history and current pattern of abuse; the scope, duration and 
significance of abuse; and what, if any, risk there is to the public 
health. 21 U.S.C. 811(h)(3). Consideration of these factors includes 
actual abuse, diversion from legitimate channels, and clandestine 
importation, manufacture, or distribution. 21 U.S.C. 811(h)(3).
    A substance meeting the statutory requirements for temporary 
scheduling may only be placed into schedule I. 21 U.S.C. 811(h)(1). 
Substances in schedule I are those that have a high potential for 
abuse, no currently accepted medical use in treatment in the United 
States, and a lack of accepted safety for use under medical 
supervision. 21 U.S.C. 812(b)(1).
    Available data and information for 4-fluoroisobutyryl fentanyl,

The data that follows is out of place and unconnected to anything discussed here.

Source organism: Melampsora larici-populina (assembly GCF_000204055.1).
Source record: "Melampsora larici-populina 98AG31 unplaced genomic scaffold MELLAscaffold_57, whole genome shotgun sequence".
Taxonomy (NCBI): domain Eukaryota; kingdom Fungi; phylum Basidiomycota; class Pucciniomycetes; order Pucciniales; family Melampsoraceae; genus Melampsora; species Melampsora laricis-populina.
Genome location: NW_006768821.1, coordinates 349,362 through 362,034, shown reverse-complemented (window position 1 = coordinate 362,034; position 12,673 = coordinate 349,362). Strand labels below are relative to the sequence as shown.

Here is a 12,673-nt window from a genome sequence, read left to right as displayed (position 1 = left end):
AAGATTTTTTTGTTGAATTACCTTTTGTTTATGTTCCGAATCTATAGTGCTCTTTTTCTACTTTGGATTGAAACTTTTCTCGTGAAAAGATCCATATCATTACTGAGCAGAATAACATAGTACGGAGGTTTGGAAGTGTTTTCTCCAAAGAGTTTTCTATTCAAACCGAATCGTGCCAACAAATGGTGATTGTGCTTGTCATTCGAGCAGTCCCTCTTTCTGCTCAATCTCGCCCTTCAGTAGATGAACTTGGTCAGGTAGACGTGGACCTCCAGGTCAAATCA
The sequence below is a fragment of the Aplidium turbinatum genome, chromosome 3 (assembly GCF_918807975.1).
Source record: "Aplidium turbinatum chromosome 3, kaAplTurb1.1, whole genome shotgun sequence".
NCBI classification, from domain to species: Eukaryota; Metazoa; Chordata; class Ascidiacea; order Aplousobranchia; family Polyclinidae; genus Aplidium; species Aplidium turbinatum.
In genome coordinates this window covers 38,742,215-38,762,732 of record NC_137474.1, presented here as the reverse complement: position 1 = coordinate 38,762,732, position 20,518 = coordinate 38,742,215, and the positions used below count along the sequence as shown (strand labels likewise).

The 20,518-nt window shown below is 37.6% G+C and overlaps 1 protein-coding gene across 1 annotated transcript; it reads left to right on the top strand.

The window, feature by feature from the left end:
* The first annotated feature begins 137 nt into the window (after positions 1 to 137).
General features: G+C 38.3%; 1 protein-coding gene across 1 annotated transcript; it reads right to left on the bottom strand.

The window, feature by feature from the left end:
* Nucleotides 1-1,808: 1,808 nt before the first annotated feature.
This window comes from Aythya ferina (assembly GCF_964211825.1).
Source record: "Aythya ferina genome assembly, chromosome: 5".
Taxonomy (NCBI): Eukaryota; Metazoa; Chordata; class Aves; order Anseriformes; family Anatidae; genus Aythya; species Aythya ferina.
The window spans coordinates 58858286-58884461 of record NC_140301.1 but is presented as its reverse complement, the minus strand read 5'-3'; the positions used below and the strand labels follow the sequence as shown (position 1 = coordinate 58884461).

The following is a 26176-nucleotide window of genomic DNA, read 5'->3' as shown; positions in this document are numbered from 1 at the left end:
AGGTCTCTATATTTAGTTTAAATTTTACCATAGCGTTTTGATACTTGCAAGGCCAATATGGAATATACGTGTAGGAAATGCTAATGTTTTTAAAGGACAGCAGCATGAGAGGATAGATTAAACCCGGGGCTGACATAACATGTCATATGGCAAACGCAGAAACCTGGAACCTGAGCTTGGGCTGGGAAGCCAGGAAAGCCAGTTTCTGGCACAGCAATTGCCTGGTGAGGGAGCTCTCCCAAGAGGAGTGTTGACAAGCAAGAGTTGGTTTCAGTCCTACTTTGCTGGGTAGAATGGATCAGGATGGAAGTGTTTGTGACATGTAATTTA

summarized below, indicate that this synthetic opioid has a high 
potential for abuse, no currently accepted medical use in treatment in 
the United States, and a lack of accepted safety for use under medical 
supervision. The DEA's three-factor analysis, and the Assistant 
Secretary's January 17, 2017, letter, are available in their entirety 
under the tab ``Supporting Documents'' of the public docket of this 
action at www.regulations.gov under FDMS Docket ID: DEA-2017-0004 
(Docket Number DEA-452).

Factor 4. History and Current Pattern of Abuse

    The recreational abuse of fentanyl-like substances continues to be 
a significant concern. These substances are distributed to users, often 
with unpredictable outcomes. 4-Fluoroisobutyryl fentanyl has recently 
been encountered by law enforcement and public health officials and the